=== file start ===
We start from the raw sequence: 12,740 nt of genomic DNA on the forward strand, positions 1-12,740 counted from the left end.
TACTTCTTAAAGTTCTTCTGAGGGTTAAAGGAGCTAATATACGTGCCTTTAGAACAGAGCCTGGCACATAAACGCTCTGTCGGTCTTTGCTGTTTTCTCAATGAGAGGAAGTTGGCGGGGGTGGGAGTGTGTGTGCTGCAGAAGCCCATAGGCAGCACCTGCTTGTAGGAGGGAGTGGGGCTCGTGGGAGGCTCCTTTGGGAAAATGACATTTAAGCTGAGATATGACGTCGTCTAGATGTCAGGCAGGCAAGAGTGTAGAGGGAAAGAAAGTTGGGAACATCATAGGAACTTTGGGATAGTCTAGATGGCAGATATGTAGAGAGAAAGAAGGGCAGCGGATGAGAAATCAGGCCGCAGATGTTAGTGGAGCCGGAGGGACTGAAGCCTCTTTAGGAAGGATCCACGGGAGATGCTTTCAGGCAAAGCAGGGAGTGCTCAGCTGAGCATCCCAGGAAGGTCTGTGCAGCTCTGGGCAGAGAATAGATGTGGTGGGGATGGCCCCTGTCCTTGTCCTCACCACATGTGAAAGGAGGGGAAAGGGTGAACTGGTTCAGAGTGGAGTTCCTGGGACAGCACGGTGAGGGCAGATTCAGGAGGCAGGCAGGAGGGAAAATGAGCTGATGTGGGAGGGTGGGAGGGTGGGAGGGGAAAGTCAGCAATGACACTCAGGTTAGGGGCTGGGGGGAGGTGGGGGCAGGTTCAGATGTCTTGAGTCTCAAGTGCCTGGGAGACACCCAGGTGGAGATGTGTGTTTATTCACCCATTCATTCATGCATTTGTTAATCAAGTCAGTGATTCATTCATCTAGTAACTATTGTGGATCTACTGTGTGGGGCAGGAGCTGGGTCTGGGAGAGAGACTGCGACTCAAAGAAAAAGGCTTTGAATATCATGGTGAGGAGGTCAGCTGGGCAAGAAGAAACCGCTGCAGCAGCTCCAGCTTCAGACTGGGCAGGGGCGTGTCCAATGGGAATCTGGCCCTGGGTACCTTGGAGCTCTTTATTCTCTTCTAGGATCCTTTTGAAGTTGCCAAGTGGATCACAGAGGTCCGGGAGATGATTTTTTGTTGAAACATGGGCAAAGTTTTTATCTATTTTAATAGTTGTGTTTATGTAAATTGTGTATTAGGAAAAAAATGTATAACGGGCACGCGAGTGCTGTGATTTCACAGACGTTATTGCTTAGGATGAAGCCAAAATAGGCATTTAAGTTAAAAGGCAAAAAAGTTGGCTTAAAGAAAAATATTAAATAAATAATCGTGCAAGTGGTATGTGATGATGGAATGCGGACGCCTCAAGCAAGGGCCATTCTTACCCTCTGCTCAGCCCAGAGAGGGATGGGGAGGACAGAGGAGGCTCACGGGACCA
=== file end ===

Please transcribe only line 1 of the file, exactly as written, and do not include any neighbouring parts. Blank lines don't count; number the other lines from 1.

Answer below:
We start from the raw sequence: 12,740 nt of genomic DNA on the forward strand, positions 1-12,740 counted from the left end.